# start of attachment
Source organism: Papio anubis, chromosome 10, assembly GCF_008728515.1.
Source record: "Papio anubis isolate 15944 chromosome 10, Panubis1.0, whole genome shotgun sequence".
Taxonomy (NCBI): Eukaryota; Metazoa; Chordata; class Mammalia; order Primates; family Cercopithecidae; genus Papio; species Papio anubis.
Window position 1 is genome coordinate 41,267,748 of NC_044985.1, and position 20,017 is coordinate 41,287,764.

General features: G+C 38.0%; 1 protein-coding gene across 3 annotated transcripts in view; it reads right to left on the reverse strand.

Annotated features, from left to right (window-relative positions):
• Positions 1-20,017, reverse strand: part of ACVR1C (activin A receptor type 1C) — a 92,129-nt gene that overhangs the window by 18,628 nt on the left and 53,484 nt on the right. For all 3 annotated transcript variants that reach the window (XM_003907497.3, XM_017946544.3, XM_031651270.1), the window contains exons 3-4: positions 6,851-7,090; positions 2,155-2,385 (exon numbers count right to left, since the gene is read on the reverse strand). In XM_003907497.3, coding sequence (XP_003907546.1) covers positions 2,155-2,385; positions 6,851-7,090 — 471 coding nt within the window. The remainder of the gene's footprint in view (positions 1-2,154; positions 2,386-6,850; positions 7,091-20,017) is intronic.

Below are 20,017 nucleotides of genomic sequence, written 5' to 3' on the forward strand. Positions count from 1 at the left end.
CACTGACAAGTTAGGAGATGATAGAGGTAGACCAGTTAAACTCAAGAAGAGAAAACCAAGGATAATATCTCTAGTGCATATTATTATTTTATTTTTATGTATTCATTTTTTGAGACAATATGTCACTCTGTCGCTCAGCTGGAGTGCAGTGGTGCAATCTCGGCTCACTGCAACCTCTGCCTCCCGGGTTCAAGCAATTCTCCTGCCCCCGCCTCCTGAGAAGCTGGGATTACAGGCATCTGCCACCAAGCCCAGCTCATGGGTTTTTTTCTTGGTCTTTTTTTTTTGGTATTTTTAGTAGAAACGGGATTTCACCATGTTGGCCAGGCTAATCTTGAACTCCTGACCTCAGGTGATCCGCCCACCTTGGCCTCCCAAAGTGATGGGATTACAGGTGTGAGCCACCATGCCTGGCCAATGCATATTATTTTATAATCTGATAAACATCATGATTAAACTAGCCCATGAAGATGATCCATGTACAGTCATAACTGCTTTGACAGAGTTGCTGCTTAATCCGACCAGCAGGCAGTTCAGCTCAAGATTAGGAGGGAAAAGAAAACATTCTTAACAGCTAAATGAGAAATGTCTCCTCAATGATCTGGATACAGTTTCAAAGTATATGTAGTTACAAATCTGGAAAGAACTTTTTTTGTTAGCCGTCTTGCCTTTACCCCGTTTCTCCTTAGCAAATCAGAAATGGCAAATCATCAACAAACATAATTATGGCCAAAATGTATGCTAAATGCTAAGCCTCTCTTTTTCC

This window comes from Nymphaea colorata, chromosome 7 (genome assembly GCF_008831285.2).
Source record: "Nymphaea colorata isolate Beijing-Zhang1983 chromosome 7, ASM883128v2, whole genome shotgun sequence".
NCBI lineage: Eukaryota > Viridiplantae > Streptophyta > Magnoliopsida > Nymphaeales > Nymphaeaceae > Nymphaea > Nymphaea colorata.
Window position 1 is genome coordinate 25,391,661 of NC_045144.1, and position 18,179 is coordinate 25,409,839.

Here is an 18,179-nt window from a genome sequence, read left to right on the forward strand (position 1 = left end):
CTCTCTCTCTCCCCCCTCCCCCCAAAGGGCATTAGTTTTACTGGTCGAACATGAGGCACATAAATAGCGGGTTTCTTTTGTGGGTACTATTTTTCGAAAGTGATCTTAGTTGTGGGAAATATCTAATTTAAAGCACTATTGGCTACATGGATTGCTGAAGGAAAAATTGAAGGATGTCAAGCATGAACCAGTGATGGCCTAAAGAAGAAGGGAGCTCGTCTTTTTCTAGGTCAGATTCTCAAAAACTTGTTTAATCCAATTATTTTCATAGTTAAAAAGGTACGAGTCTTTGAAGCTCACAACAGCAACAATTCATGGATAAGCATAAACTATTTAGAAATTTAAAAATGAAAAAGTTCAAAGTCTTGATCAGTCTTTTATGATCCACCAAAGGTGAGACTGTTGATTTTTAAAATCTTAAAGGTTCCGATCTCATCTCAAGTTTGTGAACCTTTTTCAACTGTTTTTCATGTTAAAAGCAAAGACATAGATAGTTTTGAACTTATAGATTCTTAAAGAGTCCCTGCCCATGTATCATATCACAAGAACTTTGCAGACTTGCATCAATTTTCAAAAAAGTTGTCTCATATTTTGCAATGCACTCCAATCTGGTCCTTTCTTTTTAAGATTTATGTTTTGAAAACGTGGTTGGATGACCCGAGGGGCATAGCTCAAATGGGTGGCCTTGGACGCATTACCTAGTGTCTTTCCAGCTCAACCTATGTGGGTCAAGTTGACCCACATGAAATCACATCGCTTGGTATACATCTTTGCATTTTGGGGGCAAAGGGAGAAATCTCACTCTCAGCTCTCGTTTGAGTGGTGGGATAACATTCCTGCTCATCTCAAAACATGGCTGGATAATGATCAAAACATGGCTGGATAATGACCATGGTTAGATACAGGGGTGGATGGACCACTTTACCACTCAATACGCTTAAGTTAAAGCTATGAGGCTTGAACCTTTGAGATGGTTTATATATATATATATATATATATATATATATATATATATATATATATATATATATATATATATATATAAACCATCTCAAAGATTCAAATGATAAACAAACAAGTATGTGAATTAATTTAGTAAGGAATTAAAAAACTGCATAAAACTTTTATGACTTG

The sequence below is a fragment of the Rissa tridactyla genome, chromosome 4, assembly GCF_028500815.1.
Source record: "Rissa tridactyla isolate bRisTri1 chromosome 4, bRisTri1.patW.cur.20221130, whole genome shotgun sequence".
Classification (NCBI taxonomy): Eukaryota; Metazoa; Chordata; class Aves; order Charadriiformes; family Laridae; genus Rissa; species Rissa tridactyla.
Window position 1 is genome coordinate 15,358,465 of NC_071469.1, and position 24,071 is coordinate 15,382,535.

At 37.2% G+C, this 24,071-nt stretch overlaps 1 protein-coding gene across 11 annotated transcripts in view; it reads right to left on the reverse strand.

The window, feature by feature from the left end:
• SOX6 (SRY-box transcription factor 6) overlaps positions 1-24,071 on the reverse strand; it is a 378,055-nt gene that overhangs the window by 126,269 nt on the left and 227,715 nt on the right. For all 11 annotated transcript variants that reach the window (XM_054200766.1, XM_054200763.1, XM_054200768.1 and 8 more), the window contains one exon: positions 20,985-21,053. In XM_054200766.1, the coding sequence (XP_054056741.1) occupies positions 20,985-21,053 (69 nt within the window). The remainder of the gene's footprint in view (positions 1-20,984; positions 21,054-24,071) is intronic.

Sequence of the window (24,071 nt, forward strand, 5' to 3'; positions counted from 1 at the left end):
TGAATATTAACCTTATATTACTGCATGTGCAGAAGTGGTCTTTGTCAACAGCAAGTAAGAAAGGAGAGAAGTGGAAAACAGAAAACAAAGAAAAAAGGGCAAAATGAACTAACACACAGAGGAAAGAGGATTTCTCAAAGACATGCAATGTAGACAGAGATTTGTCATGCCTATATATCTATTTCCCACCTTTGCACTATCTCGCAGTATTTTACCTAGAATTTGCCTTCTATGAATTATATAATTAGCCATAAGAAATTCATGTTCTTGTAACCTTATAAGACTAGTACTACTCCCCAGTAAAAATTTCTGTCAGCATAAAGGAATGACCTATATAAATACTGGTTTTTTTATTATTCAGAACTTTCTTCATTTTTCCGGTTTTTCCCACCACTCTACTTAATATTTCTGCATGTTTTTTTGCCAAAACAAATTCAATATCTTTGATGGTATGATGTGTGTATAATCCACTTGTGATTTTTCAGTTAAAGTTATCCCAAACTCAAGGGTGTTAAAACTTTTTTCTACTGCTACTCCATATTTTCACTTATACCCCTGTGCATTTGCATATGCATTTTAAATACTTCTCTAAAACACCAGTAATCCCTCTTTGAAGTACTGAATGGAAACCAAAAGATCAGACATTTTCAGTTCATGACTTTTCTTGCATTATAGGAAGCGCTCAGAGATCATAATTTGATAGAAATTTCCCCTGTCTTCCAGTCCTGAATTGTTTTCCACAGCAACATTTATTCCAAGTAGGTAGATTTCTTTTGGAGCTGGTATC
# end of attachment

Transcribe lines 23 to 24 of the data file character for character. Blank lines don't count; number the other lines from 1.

Sequence of the window (24,071 nt, forward strand, 5' to 3'; positions counted from 1 at the left end):
TGAATATTAACCTTATATTACTGCATGTGCAGAAGTGGTCTTTGTCAACAGCAAGTAAGAAAGGAGAGAAGTGGAAAACAGAAAACAAAGAAAAAAGGGCAAAATGAACTAACACACAGAGGAAAGAGGATTTCTCAAAGACATGCAATGTAGACAGAGATTTGTCATGCCTATATATCTATTTCCCACCTTTGCACTATCTCGCAGTATTTTACCTAGAATTTGCCTTCTATGAATTATATAATTAGCCATAAGAAATTCATGTTCTTGTAACCTTATAAGACTAGTACTACTCCCCAGTAAAAATTTCTGTCAGCATAAAGGAATGACCTATATAAATACTGGTTTTTTTATTATTCAGAACTTTCTTCATTTTTCCGGTTTTTCCCACCACTCTACTTAATATTTCTGCATGTTTTTTTGCCAAAACAAATTCAATATCTTTGATGGTATGATGTGTGTATAATCCACTTGTGATTTTTCAGTTAAAGTTATCCCAAACTCAAGGGTGTTAAAACTTTTTTCTACTGCTACTCCATATTTTCACTTATACCCCTGTGCATTTGCATATGCATTTTAAATACTTCTCTAAAACACCAGTAATCCCTCTTTGAAGTACTGAATGGAAACCAAAAGATCAGACATTTTCAGTTCATGACTTTTCTTGCATTATAGGAAGCGCTCAGAGATCATAATTTGATAGAAATTTCCCCTGTCTTCCAGTCCTGAATTGTTTTCCACAGCAACATTTATTCCAAGTAGGTAGATTTCTTTTGGAGCTGGTATC